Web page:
However, once a report is being prepared (not necessarily finished), the agent can no longer authorize a withdrawal, only the Minister or their delegate (certain supervisors) then has the discretion whether to use a formal removal proceeding or not with similar considerations based on the report the agent prepared.

The procedure applies to all foreign nationals (i.e. not citizens or permanent residents of Canada).

Withdrawing application

42 (1) Subject to subsection (2), an officer who examines a foreign national who is seeking to enter Canada and who has indicated that they want to withdraw their application to enter Canada shall allow the foreign national to withdraw their application and leave Canada.

Exception — report

(2) If a report is being prepared or has been prepared under subsection 44(1) of the Act in respect of a foreign national who indicates that they want to withdraw their application to enter Canada, the officer shall not allow the foreign national to withdraw their application or leave Canada unless the Minister decides either not to make a removal order or not to refer the report to the Immigration Division for an admissibility hearing.

Obligation to confirm departure

(3) A foreign national who is allowed to withdraw their application to enter Canada must appear without delay before an officer at a port of entry to confirm their departure from Canada.

Immigration and Refugee Protection Regulations

  • 1
    What would be interesting to know, is given the previous action of the OP, did the Canadian authorities keep notes on it and will that influence a future entry attempt? It may be that a future attempt to do the same thing could trigger formal proceedings rather than the previously obtained warning.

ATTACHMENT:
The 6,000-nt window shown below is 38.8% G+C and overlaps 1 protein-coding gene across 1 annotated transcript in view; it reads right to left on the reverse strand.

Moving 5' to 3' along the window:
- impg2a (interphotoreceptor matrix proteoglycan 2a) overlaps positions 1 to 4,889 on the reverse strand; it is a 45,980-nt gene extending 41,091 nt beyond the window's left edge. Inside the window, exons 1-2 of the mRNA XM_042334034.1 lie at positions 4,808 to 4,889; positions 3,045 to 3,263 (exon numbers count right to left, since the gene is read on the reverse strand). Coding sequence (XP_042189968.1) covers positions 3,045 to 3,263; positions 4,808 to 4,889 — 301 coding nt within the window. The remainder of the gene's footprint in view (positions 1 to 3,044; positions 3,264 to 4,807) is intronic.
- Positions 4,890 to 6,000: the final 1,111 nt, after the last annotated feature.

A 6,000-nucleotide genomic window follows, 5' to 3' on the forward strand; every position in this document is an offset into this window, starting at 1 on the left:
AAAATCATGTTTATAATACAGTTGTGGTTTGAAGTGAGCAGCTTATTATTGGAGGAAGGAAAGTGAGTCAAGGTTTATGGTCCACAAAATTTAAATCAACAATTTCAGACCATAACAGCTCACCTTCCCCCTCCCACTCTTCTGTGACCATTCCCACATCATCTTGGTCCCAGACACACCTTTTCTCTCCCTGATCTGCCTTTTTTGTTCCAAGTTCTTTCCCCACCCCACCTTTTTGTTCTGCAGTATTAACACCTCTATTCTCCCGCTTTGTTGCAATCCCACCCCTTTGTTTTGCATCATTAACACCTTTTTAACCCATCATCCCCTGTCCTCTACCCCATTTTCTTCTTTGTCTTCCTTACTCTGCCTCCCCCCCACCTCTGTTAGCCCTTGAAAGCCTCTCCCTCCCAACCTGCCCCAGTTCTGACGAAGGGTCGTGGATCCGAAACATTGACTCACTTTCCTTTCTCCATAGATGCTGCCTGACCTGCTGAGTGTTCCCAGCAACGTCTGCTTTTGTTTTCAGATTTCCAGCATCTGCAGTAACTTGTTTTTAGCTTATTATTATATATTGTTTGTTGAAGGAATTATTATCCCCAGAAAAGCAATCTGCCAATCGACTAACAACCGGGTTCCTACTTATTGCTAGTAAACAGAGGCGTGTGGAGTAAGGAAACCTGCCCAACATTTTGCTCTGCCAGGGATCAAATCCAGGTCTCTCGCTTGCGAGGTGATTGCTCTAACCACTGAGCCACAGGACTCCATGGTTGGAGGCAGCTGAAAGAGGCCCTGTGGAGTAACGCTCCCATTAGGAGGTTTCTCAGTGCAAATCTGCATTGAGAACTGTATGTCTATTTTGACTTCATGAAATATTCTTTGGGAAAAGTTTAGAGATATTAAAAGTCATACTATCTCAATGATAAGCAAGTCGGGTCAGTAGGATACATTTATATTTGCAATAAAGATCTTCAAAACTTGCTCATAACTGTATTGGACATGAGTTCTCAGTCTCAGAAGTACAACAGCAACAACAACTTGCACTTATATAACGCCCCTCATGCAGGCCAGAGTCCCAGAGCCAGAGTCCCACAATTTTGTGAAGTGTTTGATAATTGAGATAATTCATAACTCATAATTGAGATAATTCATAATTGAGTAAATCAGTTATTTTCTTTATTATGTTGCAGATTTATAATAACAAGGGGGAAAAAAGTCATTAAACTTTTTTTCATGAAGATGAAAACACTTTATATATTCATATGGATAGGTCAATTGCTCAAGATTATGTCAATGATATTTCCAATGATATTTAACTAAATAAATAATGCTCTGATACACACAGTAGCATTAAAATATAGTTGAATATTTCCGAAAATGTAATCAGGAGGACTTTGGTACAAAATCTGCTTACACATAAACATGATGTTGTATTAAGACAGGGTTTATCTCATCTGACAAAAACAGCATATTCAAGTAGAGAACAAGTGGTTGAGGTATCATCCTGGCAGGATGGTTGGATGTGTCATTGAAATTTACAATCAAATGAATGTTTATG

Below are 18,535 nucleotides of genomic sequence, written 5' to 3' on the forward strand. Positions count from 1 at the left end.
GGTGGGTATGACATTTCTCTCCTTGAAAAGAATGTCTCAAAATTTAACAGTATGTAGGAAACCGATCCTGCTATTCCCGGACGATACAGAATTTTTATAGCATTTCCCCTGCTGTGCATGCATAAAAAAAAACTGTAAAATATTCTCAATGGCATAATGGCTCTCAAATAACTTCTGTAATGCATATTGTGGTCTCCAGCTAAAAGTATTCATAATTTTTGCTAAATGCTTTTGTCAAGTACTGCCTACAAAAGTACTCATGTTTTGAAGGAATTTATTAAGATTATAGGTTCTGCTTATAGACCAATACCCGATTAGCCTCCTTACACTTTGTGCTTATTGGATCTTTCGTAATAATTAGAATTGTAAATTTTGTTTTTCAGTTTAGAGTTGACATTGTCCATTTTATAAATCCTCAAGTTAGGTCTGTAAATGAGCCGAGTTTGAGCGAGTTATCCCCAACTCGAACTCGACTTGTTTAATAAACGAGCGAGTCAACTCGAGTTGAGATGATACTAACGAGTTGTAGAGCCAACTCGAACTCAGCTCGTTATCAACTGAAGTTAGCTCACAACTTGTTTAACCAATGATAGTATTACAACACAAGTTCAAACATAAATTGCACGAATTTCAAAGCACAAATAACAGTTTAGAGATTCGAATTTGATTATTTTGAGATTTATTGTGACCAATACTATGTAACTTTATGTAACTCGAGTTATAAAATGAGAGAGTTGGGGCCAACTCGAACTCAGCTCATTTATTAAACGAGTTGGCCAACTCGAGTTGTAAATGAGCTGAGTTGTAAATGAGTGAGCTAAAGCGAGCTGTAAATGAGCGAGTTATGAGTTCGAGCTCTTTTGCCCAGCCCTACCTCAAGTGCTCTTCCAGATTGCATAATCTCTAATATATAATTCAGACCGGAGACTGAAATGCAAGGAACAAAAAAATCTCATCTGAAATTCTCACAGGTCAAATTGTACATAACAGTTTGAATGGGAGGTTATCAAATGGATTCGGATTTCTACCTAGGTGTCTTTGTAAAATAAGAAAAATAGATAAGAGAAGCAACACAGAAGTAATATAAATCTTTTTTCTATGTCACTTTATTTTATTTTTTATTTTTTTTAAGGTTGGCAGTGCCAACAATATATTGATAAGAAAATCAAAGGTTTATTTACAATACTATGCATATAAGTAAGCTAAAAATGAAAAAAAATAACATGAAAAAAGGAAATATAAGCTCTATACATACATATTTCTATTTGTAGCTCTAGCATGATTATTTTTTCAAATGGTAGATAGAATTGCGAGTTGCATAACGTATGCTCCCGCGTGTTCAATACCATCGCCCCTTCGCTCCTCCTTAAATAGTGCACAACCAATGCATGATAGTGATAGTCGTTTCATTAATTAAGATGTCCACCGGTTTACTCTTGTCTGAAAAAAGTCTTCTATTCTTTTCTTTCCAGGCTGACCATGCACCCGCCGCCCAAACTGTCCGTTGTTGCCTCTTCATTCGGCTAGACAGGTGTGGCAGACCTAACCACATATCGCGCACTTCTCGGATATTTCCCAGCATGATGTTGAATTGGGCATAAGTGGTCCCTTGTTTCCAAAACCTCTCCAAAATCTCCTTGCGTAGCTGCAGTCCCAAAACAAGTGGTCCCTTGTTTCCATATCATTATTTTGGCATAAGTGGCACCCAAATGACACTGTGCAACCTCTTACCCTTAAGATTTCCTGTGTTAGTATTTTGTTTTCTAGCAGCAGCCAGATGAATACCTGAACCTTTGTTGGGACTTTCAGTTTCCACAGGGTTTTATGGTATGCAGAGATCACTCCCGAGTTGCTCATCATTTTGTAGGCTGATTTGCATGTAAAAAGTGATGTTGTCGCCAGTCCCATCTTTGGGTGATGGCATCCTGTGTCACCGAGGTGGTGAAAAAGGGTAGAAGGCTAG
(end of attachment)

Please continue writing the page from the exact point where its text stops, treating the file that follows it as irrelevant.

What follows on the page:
– Peter M
    Jan 25, 2022 at 15:35
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    @PeterM Notes should be expected if non-routine interrogation is carried out; then there may be consideration re: "Is there any reason to believe that, after having previously been counselled on the topic of their inadmissibility, the person simply chose to ignore that counselling?"
    – xngtng
    Jan 25, 2022 at 15:46

I don't think this is specific to US citizens. According to this site, it's the same for any foreign citizen.

It also answers your question:

With this amendment, the possibility to withdraw application to enter is conditional on what the Minister decides. Although there is no change to existing policy or practice as this was a technical amendment, the new wording provides more clarity pertaining to withdrawing an application at the Canadian border

  • Great, thanks for the information! I wonder how the Minister makes their decision (tossing a coin vs. some objective criteria and if so, which ones). Jan 25, 2022 at 5:52
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    @FranckDernoncourt I suspect the "Minister" is in fact a delegated authority to some kind of mid-level bureaucrat. In the US that would be a regional CBP district Director, I'm guessing in Canada it would be something similar.
    – littleadv
    Jan 25, 2022 at 5:53
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    @littleadv That’s correct. It’s the immigration supervisor at the border post. You can confirm that by watching an episode of Border Patrol. The Minister doesn’t even hear about it, heck it doesn’t get to even his secretary’s desk. 😁 Jan 25, 2022 at 8:34
  • @AugustineofHippo in border patrol, do they explain how the immigration supervisor makes the decision? Jan 25, 2022 at 11:19
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    @FranckDernoncourt It varies case by case. I’ve seen episodes where the supervisor exercised that discretion because the traveler was very polite, or had great persuasive skills etc. Ultimately it’s largely out of your control and dependent on their mood, previous adherence to immigration rules etc. Jan 25, 2022 at 12:09